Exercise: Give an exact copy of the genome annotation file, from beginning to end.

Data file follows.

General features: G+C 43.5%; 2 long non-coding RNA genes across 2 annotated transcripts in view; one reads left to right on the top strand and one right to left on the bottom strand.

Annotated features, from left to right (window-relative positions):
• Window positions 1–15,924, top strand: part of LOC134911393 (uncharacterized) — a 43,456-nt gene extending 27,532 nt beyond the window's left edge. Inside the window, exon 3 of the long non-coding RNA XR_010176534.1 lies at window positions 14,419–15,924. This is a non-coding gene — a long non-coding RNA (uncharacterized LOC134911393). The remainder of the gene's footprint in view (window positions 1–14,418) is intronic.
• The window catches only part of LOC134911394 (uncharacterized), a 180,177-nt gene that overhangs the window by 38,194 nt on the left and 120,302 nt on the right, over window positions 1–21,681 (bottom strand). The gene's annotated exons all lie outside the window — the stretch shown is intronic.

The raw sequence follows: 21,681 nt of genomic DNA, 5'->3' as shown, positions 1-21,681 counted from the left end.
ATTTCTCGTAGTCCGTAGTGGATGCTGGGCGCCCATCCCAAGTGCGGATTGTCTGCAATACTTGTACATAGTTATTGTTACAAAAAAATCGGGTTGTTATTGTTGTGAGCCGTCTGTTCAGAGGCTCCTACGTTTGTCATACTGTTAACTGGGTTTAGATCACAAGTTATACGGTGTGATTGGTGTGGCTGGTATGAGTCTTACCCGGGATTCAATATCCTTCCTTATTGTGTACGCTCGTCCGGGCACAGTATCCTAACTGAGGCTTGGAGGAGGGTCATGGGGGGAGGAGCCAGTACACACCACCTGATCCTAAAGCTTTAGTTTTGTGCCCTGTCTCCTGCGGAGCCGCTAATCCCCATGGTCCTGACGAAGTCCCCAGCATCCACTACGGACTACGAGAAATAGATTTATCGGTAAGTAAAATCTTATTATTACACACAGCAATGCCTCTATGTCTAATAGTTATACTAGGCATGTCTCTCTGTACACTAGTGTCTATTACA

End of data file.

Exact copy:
General features: G+C 43.5%; 2 long non-coding RNA genes across 2 annotated transcripts in view; one reads left to right on the top strand and one right to left on the bottom strand.

Annotated features, from left to right (window-relative positions):
• Window positions 1–15,924, top strand: part of LOC134911393 (uncharacterized) — a 43,456-nt gene extending 27,532 nt beyond the window's left edge. Inside the window, exon 3 of the long non-coding RNA XR_010176534.1 lies at window positions 14,419–15,924. This is a non-coding gene — a long non-coding RNA (uncharacterized LOC134911393). The remainder of the gene's footprint in view (window positions 1–14,418) is intronic.
• The window catches only part of LOC134911394 (uncharacterized), a 180,177-nt gene that overhangs the window by 38,194 nt on the left and 120,302 nt on the right, over window positions 1–21,681 (bottom strand). The gene's annotated exons all lie outside the window — the stretch shown is intronic.

The raw sequence follows: 21,681 nt of genomic DNA, 5'->3' as shown, positions 1-21,681 counted from the left end.
ATTTCTCGTAGTCCGTAGTGGATGCTGGGCGCCCATCCCAAGTGCGGATTGTCTGCAATACTTGTACATAGTTATTGTTACAAAAAAATCGGGTTGTTATTGTTGTGAGCCGTCTGTTCAGAGGCTCCTACGTTTGTCATACTGTTAACTGGGTTTAGATCACAAGTTATACGGTGTGATTGGTGTGGCTGGTATGAGTCTTACCCGGGATTCAATATCCTTCCTTATTGTGTACGCTCGTCCGGGCACAGTATCCTAACTGAGGCTTGGAGGAGGGTCATGGGGGGAGGAGCCAGTACACACCACCTGATCCTAAAGCTTTAGTTTTGTGCCCTGTCTCCTGCGGAGCCGCTAATCCCCATGGTCCTGACGAAGTCCCCAGCATCCACTACGGACTACGAGAAATAGATTTATCGGTAAGTAAAATCTTATTATTACACACAGCAATGCCTCTATGTCTAATAGTTATACTAGGCATGTCTCTCTGTACACTAGTGTCTATTACA